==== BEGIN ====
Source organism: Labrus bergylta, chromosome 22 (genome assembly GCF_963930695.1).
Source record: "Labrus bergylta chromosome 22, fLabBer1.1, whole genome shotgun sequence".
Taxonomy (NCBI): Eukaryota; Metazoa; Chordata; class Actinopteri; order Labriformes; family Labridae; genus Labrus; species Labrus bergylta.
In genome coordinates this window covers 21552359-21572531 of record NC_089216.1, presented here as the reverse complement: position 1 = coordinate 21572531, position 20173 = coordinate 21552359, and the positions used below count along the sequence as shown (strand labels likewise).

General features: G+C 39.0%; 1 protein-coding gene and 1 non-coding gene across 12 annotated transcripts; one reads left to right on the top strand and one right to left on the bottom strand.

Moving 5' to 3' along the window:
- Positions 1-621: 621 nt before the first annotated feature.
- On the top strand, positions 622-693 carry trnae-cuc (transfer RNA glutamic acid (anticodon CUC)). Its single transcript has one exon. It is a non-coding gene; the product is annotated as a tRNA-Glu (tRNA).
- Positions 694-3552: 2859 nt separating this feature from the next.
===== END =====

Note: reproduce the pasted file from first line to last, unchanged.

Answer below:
Source organism: Labrus bergylta, chromosome 22 (genome assembly GCF_963930695.1).
Source record: "Labrus bergylta chromosome 22, fLabBer1.1, whole genome shotgun sequence".
Taxonomy (NCBI): Eukaryota; Metazoa; Chordata; class Actinopteri; order Labriformes; family Labridae; genus Labrus; species Labrus bergylta.
In genome coordinates this window covers 21552359-21572531 of record NC_089216.1, presented here as the reverse complement: position 1 = coordinate 21572531, position 20173 = coordinate 21552359, and the positions used below count along the sequence as shown (strand labels likewise).

General features: G+C 39.0%; 1 protein-coding gene and 1 non-coding gene across 12 annotated transcripts; one reads left to right on the top strand and one right to left on the bottom strand.

Moving 5' to 3' along the window:
- Positions 1-621: 621 nt before the first annotated feature.
- On the top strand, positions 622-693 carry trnae-cuc (transfer RNA glutamic acid (anticodon CUC)). Its single transcript has one exon. It is a non-coding gene; the product is annotated as a tRNA-Glu (tRNA).
- Positions 694-3552: 2859 nt separating this feature from the next.